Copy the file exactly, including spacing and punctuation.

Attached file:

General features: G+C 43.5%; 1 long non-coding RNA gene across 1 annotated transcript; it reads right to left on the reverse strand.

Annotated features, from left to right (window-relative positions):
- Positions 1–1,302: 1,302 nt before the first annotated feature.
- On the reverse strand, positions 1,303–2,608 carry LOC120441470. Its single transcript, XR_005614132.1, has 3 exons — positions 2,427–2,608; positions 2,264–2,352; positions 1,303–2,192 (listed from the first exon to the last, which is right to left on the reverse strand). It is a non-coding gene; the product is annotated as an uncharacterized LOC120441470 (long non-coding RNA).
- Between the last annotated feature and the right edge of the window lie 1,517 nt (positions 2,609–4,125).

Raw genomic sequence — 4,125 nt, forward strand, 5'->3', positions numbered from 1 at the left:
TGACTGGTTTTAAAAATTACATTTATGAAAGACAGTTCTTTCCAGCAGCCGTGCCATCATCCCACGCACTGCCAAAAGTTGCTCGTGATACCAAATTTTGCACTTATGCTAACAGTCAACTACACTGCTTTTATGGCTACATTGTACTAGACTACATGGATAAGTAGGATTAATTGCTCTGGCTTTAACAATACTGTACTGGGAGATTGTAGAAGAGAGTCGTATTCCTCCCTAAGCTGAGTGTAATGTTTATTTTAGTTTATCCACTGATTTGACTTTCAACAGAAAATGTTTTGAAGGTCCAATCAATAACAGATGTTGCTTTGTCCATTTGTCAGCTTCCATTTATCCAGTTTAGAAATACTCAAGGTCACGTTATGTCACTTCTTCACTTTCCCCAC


General features: G+C 43.5%; 1 long non-coding RNA gene across 1 annotated transcript; it reads right to left on the reverse strand.

Annotated features, from left to right (window-relative positions):
- Positions 1–1,302: 1,302 nt before the first annotated feature.
- On the reverse strand, positions 1,303–2,608 carry LOC120441470. Its single transcript, XR_005614132.1, has 3 exons — positions 2,427–2,608; positions 2,264–2,352; positions 1,303–2,192 (listed from the first exon to the last, which is right to left on the reverse strand). It is a non-coding gene; the product is annotated as an uncharacterized LOC120441470 (long non-coding RNA).
- Between the last annotated feature and the right edge of the window lie 1,517 nt (positions 2,609–4,125).

Raw genomic sequence — 4,125 nt, forward strand, 5'->3', positions numbered from 1 at the left:
TGACTGGTTTTAAAAATTACATTTATGAAAGACAGTTCTTTCCAGCAGCCGTGCCATCATCCCACGCACTGCCAAAAGTTGCTCGTGATACCAAATTTTGCACTTATGCTAACAGTCAACTACACTGCTTTTATGGCTACATTGTACTAGACTACATGGATAAGTAGGATTAATTGCTCTGGCTTTAACAATACTGTACTGGGAGATTGTAGAAGAGAGTCGTATTCCTCCCTAAGCTGAGTGTAATGTTTATTTTAGTTTATCCACTGATTTGACTTTCAACAGAAAATGTTTTGAAGGTCCAATCAATAACAGATGTTGCTTTGTCCATTTGTCAGCTTCCATTTATCCAGTTTAGAAATACTCAAGGTCACGTTATGTCACTTCTTCACTTTCCCCAC